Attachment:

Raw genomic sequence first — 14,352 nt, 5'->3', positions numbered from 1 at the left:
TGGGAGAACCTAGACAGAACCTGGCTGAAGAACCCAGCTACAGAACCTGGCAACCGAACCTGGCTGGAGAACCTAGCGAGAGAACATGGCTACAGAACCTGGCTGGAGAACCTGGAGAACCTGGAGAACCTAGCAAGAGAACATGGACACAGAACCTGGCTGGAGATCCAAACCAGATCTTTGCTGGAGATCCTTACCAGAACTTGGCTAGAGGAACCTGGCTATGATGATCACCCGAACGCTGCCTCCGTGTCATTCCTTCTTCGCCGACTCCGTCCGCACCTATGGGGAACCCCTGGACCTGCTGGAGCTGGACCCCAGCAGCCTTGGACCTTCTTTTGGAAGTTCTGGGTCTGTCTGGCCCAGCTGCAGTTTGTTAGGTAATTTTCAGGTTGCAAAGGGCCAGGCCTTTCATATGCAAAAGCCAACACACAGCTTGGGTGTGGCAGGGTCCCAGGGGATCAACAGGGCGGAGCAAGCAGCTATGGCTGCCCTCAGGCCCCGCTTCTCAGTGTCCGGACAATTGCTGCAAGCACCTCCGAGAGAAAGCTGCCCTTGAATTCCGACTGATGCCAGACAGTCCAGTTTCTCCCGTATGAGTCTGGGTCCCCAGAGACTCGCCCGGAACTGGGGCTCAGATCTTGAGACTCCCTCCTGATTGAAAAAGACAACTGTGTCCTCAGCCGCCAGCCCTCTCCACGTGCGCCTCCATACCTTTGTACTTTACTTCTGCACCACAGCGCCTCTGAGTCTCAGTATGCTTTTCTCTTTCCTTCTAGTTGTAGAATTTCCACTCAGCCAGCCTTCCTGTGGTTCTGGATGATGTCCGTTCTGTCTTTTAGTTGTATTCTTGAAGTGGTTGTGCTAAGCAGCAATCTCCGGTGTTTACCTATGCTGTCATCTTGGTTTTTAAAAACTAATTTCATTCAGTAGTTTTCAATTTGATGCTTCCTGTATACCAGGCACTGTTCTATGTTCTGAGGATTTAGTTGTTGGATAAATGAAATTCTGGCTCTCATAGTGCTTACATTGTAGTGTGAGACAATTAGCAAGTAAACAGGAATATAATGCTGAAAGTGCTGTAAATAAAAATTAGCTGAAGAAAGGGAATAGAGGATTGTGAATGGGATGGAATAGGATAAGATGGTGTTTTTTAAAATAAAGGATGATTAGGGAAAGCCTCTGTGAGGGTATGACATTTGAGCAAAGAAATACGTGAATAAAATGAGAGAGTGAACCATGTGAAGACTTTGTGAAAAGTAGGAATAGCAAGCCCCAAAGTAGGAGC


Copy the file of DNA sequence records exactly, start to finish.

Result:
Raw genomic sequence first — 14,352 nt, 5'->3', positions numbered from 1 at the left:
TGGGAGAACCTAGACAGAACCTGGCTGAAGAACCCAGCTACAGAACCTGGCAACCGAACCTGGCTGGAGAACCTAGCGAGAGAACATGGCTACAGAACCTGGCTGGAGAACCTGGAGAACCTGGAGAACCTAGCAAGAGAACATGGACACAGAACCTGGCTGGAGATCCAAACCAGATCTTTGCTGGAGATCCTTACCAGAACTTGGCTAGAGGAACCTGGCTATGATGATCACCCGAACGCTGCCTCCGTGTCATTCCTTCTTCGCCGACTCCGTCCGCACCTATGGGGAACCCCTGGACCTGCTGGAGCTGGACCCCAGCAGCCTTGGACCTTCTTTTGGAAGTTCTGGGTCTGTCTGGCCCAGCTGCAGTTTGTTAGGTAATTTTCAGGTTGCAAAGGGCCAGGCCTTTCATATGCAAAAGCCAACACACAGCTTGGGTGTGGCAGGGTCCCAGGGGATCAACAGGGCGGAGCAAGCAGCTATGGCTGCCCTCAGGCCCCGCTTCTCAGTGTCCGGACAATTGCTGCAAGCACCTCCGAGAGAAAGCTGCCCTTGAATTCCGACTGATGCCAGACAGTCCAGTTTCTCCCGTATGAGTCTGGGTCCCCAGAGACTCGCCCGGAACTGGGGCTCAGATCTTGAGACTCCCTCCTGATTGAAAAAGACAACTGTGTCCTCAGCCGCCAGCCCTCTCCACGTGCGCCTCCATACCTTTGTACTTTACTTCTGCACCACAGCGCCTCTGAGTCTCAGTATGCTTTTCTCTTTCCTTCTAGTTGTAGAATTTCCACTCAGCCAGCCTTCCTGTGGTTCTGGATGATGTCCGTTCTGTCTTTTAGTTGTATTCTTGAAGTGGTTGTGCTAAGCAGCAATCTCCGGTGTTTACCTATGCTGTCATCTTGGTTTTTAAAAACTAATTTCATTCAGTAGTTTTCAATTTGATGCTTCCTGTATACCAGGCACTGTTCTATGTTCTGAGGATTTAGTTGTTGGATAAATGAAATTCTGGCTCTCATAGTGCTTACATTGTAGTGTGAGACAATTAGCAAGTAAACAGGAATATAATGCTGAAAGTGCTGTAAATAAAAATTAGCTGAAGAAAGGGAATAGAGGATTGTGAATGGGATGGAATAGGATAAGATGGTGTTTTTTAAAATAAAGGATGATTAGGGAAAGCCTCTGTGAGGGTATGACATTTGAGCAAAGAAATACGTGAATAAAATGAGAGAGTGAACCATGTGAAGACTTTGTGAAAAGTAGGAATAGCAAGCCCCAAAGTAGGAGC